Cheers, alastair

Peter and all

The is another name for this beader. It is called a
"bead-burnisher". The correct use of this tool is that it burnishes
each of the raised drawn beads that are over each diamond. The end
result is that each bead is nicely shaped into a shiny little ball
and with no rough edges to cut the skin…


Hi Kelley,

The numbers associated with beading tools go from 0 to 20, I have no
idea whether these number were arbitrarily assigned or if they have a
specific value. I like to have at least three or four of every size
from 0 to 20. 8 to 12 are the sizes I use the most, and I try to keep
at least a half dozen or so of each. I order them by the dozen as
they wear out quickly and are really only at their best when new or
almost new. I will go through five or six or more beading tools in a
single pave’ job. As Frank says, they aren’t really for setting as
much as they are used to form the raised beads into nice, uniform,
polished round beads after the setting work is completed.

Bead setting, bright cutting and pave’ when done well should require
no polishing after completion. In fact, like engraving, really good
bead and bright work is diminished by polishing as it rounds the
crisp edges and flattens the beads making it kind of muddy looking.
This requires that your gravers and beading tools be extremely sharp
and highly polished with no nicks or grooves. If the tool touches a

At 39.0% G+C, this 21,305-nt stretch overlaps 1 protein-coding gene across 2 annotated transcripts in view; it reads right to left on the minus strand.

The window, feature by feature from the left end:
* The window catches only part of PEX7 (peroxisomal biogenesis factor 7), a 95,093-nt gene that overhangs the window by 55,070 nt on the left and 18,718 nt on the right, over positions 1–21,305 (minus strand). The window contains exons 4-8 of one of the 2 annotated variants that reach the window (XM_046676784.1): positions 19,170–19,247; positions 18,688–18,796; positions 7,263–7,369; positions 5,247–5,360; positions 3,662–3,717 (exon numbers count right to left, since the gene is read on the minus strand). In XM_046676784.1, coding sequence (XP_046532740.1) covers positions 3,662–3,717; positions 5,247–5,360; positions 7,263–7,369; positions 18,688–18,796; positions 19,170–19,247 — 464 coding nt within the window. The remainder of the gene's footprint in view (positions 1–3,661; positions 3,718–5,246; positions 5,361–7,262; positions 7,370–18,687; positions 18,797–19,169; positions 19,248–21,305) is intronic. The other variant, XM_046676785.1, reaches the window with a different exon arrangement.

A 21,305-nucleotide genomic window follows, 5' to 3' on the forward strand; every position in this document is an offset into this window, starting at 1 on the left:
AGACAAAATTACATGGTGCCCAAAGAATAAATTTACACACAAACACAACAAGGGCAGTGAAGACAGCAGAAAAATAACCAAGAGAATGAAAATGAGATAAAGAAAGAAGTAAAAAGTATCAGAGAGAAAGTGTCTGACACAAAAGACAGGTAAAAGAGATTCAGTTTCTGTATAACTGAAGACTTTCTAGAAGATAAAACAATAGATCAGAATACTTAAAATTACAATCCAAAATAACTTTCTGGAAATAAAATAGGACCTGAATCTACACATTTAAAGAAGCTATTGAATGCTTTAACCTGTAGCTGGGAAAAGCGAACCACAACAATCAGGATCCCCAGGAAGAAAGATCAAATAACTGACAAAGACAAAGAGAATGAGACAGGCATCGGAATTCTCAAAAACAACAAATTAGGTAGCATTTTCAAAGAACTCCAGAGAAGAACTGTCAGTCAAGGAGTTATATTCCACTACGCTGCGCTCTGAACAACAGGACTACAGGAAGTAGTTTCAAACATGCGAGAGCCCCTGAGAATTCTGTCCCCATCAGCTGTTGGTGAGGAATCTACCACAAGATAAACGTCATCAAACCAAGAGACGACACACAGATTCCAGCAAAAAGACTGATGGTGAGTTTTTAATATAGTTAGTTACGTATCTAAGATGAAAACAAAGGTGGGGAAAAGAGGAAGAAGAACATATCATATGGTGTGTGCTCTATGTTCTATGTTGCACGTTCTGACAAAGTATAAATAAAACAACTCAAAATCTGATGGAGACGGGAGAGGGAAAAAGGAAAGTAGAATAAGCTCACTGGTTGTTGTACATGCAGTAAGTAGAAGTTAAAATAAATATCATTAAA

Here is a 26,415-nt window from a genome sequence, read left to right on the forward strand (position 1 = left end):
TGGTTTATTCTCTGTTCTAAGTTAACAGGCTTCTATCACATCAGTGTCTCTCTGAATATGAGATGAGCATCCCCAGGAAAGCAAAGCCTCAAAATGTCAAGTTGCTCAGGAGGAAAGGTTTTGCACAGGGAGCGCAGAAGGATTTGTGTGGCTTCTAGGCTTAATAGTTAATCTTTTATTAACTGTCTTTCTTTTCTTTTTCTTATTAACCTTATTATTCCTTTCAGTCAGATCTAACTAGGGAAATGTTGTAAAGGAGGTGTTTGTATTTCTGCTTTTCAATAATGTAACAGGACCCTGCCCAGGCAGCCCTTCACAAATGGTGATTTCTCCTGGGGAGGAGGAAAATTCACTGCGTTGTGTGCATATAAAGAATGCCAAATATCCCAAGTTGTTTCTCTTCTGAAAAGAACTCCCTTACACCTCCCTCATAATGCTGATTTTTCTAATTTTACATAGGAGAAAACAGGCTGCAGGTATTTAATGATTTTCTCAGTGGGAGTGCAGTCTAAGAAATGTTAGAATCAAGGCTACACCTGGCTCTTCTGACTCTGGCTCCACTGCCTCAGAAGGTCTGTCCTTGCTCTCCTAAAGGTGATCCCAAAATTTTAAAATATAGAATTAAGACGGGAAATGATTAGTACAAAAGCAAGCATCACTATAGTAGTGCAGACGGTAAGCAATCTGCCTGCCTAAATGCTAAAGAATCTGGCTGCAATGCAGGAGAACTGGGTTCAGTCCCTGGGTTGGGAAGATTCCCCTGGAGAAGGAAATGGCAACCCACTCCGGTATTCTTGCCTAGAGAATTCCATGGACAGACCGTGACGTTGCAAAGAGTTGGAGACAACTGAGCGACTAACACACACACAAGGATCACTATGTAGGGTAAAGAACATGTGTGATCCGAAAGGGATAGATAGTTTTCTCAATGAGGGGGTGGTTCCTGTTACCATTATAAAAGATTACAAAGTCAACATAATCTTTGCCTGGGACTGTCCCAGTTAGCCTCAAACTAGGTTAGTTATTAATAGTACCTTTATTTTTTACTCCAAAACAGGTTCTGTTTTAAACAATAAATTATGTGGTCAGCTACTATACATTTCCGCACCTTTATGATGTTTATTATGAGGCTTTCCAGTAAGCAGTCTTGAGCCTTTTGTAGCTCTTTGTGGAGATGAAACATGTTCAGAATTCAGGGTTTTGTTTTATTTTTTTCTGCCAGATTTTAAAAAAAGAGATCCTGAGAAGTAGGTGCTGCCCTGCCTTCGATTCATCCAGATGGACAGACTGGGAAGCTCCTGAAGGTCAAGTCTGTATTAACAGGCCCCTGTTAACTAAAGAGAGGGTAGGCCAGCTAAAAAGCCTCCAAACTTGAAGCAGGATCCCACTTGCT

diamond, especially the smaller tools, they are junk. It’s possible
to reshape them and reburnish them, but it takes longer to do than
the darn things are worth, they only cost a dollar or two.

I like the Swiss beading tools, and buy them from Frei and Borel or
Gesswein. If you intend to do any work requiring a shiny bead, I
would recommend getting a beading block as well. There are two basic
types, one has various sizes of ball bearings pressed into a steel
block so that about a third of the ball is exposed, the other type
has small balls corresponding to tool sizes raised on tiny pedestals,
for lack of a better description. Both work, but I prefer the one
with the raised balls, and use the ball that’s the same size,
followed by one size smaller than the tool I’m burnishing. You just
lube the tool with wintergreen oil or similar, put the tool on the
ball, and roll it around and twist it for a few seconds to burnish
the inside of the cavity. I finish with a quick polish of the outside
of the cutting edge on a ruby stone held almost parallel to the
taper. Makes for a nice, smooth, well defined and highly polished

I use the larger tools to make large milgraine and engraving
embellishments more than for bead setting and pave’. A triple row of
beads using a #8, #10 or #12 milgraine tool on the two outside rows
with #14 beads in the center makes a really nice antique style finish
on things like undergalleries. By varying sizes of both the milgraine